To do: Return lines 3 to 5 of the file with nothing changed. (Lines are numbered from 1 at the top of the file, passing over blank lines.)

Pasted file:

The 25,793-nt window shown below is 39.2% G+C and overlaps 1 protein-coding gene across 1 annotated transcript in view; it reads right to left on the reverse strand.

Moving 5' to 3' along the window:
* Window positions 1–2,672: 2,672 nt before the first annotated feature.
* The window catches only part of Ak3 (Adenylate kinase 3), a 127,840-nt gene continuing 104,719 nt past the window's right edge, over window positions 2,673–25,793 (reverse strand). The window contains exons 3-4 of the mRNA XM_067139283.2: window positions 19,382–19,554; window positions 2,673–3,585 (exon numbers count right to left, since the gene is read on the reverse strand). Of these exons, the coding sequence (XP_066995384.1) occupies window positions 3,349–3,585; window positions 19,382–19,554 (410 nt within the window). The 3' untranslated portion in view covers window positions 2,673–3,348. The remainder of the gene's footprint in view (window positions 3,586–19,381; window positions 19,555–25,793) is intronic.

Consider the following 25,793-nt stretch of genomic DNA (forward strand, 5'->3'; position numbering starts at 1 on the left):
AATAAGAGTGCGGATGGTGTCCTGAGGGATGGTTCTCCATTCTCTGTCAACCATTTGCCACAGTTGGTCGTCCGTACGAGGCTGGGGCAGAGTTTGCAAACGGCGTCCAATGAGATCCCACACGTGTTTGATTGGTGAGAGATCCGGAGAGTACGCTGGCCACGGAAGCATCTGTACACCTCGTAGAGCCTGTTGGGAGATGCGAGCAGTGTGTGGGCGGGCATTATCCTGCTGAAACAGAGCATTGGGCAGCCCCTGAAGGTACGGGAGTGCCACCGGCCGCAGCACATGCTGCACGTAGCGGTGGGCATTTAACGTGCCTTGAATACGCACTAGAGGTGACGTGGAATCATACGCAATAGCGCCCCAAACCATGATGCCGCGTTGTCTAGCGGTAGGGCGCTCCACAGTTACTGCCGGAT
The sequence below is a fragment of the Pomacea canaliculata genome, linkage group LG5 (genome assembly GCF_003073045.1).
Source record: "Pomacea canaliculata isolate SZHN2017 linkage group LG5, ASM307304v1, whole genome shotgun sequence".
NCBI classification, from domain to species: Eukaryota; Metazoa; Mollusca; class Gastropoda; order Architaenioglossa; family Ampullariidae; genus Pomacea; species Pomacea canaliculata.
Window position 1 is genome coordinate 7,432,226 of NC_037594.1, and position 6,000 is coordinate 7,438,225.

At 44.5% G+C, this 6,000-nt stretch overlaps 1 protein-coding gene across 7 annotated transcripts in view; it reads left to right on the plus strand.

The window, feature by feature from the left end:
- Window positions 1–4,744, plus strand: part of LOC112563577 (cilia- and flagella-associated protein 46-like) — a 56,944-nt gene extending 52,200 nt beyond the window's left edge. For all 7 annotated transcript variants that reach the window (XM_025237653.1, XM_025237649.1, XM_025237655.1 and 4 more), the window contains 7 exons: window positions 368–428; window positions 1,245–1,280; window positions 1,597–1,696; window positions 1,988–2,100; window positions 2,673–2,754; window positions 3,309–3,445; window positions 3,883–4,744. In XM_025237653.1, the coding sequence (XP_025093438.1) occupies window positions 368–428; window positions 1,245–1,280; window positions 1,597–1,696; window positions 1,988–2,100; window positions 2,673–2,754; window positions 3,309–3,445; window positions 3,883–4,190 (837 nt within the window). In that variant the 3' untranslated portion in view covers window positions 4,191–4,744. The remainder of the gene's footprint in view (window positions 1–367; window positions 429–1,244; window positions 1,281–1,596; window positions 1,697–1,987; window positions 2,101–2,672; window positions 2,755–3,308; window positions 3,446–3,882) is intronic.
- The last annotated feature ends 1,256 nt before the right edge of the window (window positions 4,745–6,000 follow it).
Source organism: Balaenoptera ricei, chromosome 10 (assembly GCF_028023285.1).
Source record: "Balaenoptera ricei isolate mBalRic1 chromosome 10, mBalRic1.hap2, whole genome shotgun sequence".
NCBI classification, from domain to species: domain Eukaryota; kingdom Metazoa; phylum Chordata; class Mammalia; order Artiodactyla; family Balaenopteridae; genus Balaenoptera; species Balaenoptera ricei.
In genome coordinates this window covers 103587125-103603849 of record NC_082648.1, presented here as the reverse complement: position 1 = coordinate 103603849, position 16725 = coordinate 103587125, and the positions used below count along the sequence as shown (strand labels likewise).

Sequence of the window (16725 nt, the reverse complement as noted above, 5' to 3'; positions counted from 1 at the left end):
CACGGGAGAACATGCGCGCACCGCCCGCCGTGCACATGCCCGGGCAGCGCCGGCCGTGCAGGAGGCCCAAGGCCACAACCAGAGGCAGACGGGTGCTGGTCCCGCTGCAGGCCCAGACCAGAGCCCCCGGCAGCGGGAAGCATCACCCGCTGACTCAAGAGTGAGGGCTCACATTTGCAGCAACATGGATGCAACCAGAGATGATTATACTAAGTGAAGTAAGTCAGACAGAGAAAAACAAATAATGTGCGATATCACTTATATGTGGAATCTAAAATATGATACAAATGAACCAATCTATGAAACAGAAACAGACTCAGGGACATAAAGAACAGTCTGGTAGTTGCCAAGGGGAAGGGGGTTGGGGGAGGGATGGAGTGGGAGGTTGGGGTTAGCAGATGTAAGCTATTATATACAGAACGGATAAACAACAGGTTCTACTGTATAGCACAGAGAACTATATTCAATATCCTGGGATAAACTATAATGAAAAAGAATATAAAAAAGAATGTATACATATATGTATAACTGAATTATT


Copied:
* Window positions 1–2,672: 2,672 nt before the first annotated feature.
* The window catches only part of Ak3 (Adenylate kinase 3), a 127,840-nt gene continuing 104,719 nt past the window's right edge, over window positions 2,673–25,793 (reverse strand). The window contains exons 3-4 of the mRNA XM_067139283.2: window positions 19,382–19,554; window positions 2,673–3,585 (exon numbers count right to left, since the gene is read on the reverse strand). Of these exons, the coding sequence (XP_066995384.1) occupies window positions 3,349–3,585; window positions 19,382–19,554 (410 nt within the window). The 3' untranslated portion in view covers window positions 2,673–3,348. The remainder of the gene's footprint in view (window positions 3,586–19,381; window positions 19,555–25,793) is intronic.

Consider the following 25,793-nt stretch of genomic DNA (forward strand, 5'->3'; position numbering starts at 1 on the left):